Before looking for customers, make sure that you have developed an official Service Contract. Your Service Contract needs to spell out every detail of the photography session including: your fees, terms of payment, description of deliverables, exclusions, legal terms and conditions, expectations of parties in order to complete the project, etc.

The contract is a legal agreement between you and your customer. You want it to be completely binding in the event that they decide they don't want to pay for your services or if the groom gets drunk and punches the brides dad before the reception is over, and he refuses to pay your bill.

As I stated previously, contact 1 or more professional photographers and ask for a sample service contract. If you are turned down by one, just ask another. Eventually you will get one to review. I suggest reviewing at least 2 before you create your own.

Ask them what their experiences have been and tell them what you are trying to do. Unless you are direct competition, they will likely be enthusiastic to talk about their business. It is human nature to complain or brag about yourself. Don't be nervous to ask, it may save you a lot of time and money!

Quick Tips:

  • Have your pricing structure in place and stick to your prices. Many people, especially "friends and family" will want a discount. You will have to decide if you want to comply. However, you will soon find out how many friends and family you have that you didn't know about.
  • Make sure that the contract is signed before you take a picture.
  • Get a Deposit before you start and make sure you specify a refund policy and under what conditions a refund is allowed.
  • Keep the power of negotiation in your court. Don't give an inch or they will take a mile. That doesn't mean you can't give discounts or deals, but YOU give them, don't be manipulated into them.
  • If you start to feel like the relationship is not working, explain your expectations and go over the contract with them. If it is bad at the beginning, it will only get worse.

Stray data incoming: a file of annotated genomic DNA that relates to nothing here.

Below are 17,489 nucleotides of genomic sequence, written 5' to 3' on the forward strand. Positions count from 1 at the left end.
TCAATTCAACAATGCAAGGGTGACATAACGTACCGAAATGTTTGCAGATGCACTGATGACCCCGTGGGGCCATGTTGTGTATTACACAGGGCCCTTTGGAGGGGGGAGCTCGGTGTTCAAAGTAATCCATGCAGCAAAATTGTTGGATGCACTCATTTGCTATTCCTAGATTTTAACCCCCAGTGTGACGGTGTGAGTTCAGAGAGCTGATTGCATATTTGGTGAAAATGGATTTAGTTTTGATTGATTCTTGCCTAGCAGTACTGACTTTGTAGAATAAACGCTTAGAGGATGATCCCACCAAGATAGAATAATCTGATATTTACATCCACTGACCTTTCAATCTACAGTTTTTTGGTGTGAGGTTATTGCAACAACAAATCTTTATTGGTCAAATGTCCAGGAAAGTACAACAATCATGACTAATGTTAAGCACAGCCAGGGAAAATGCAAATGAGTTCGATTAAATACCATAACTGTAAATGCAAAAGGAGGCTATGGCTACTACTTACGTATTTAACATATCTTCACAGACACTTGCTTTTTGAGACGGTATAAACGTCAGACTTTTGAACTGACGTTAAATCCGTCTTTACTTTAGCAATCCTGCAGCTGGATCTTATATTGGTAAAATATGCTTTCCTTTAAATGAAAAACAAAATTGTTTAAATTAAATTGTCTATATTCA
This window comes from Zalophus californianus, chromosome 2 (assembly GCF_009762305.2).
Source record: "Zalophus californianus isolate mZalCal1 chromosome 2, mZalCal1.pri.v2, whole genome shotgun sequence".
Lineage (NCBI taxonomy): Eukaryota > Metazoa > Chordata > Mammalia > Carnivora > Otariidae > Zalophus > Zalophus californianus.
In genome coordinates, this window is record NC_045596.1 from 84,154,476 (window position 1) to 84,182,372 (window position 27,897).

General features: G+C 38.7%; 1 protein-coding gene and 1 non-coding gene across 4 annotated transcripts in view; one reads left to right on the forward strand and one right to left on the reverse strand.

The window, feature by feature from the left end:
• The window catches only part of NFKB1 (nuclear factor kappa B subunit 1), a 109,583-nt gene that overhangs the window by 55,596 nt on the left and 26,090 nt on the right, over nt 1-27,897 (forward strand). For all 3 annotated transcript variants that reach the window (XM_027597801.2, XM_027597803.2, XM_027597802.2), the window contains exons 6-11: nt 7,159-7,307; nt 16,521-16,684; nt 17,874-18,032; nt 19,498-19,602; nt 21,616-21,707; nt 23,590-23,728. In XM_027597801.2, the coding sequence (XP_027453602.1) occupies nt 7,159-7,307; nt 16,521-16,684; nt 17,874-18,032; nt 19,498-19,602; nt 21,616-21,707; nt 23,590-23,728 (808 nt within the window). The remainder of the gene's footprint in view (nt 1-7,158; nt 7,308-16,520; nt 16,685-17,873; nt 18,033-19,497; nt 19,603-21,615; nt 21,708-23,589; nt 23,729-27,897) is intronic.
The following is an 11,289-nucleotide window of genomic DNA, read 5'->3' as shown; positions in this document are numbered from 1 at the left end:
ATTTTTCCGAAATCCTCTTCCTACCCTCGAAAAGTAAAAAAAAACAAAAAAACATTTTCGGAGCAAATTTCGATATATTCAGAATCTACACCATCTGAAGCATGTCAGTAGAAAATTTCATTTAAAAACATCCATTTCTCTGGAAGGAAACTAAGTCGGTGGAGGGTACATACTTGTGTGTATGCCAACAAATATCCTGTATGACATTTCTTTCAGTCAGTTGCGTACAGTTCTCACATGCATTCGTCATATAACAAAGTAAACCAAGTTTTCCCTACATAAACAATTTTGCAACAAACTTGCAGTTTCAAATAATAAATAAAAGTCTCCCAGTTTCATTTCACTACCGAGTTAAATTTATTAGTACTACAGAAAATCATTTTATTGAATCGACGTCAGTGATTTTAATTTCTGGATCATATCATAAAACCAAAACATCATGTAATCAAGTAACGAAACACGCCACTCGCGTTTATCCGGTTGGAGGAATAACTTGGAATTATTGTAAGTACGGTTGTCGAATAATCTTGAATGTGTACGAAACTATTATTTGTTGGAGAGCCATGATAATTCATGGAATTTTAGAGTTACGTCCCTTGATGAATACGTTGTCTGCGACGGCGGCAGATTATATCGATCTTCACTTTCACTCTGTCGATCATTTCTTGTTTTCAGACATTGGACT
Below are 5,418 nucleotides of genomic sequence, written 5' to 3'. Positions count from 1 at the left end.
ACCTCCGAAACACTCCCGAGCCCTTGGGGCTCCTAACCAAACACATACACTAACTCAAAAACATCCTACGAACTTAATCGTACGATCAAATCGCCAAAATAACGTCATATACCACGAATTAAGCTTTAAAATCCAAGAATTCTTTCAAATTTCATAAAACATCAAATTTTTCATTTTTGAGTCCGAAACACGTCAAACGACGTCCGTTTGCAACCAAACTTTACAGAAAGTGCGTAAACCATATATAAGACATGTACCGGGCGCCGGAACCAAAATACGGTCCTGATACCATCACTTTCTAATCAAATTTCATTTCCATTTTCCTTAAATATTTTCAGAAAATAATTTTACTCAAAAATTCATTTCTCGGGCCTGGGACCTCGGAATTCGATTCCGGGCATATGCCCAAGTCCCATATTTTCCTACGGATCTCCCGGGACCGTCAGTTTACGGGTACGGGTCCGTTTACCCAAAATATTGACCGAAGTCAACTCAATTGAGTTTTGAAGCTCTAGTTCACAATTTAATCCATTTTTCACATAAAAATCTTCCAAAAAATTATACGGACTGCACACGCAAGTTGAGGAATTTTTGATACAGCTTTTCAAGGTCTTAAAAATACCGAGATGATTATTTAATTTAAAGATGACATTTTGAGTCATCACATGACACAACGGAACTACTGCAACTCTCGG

• Find quality customers and look for repeat business.
  • Don't give them the photos before you are paid. The only leverage you have is the photos they want. Utilize a web site to show proofs.
  • Copyright - What can your customers do with the photos when the receive them? Make sure they know your policy before they sign the contract.
Turn photos into money starting a business

Running your Business :: Rules for Success!

  • Separate personal and business expenses from each other.
  • Don't run your business through your personal checking account!
  • Keep good records and receipts of all business expenses, mileage, and receivables.
  • Get a good CPA. They are worth their weight in gold come tax time.
  • Get it in writing! Use a Solid Contract and hold customers to it. If you let them, people will walk all over your business. Be the leader and lead.
  • Talk to other Professional Photographers in the business. Ask them lots of questions about their business. Pay attention and take notes.
  • Bill on time. Set your terms and get your invoices out right away.
  • Try to get a deposit, then final payment upon completion of editing, but before delivery.
  • Don't give them the photos before you get paid!!!
  • Have a web site that displays low quality proofs that they can purchase online.
  • Decide if you will give them a CD of the pictures after you get paid.

Setting up a Website...How Hard is it?

Web site Design

Amazingly, there are still businesses that don't have a web site. How much money have they left on the table because they aren't online?

If you are going to have a serious photography business, you will need a web site. Your customers are not looking the yellow pages for your services, they are looking online.

You can go to a web design firm and have one designed for thousands of dollars or you can go the route of a high quality out of the box solution for less than $200. I suggest and endorse the latter. My pick is: Smug Mug, because they are the best.

A photographer's web site has to have several functions for me to endorse it. Here are the basics:

  • Personalized Web Site Design
  • Personalized url :: You pick out the name of your web site
  • Hosting Included
  • Photo email
  • Online cropping and editing
  • Online Gallery :: Unlimited Secure Storage!
  • No Ads
  • Online Store to sell your prints at your price
  • Online Store to sell downloads of your pictures
  • Guest Password
  • Image Protection from theft
  • Custom Watermarks
  • Much, much more!

I have worked with many clients, helping them set up a web site, but I haven't found any as easy as SmugMug.com. They make it easy for a new business to have a high quality, personalized "branded," web site with very little costs. For less than $200, you could be sending your customers to your web site to view their proofs, buy prints, and share with their friends.

Final thoughts:

I have started several businesses both brick and mortar and online. It doesn't matter how good of an idea you have for a business, you have to follow certain steps to assure that your business will succeed. Bottom line: there are no guarantees, but only those who try will find success.

America is a country run on Small Businesses. Large companies are less than 1% of the businesses in America. If you decide to follow your dream there will be a lot of work ahead of you, but when you succeed, you will never want to quit!

Now, are you ready to "Start Taking Pictures?" Don't forget to see the business links and opportunities on the side bar.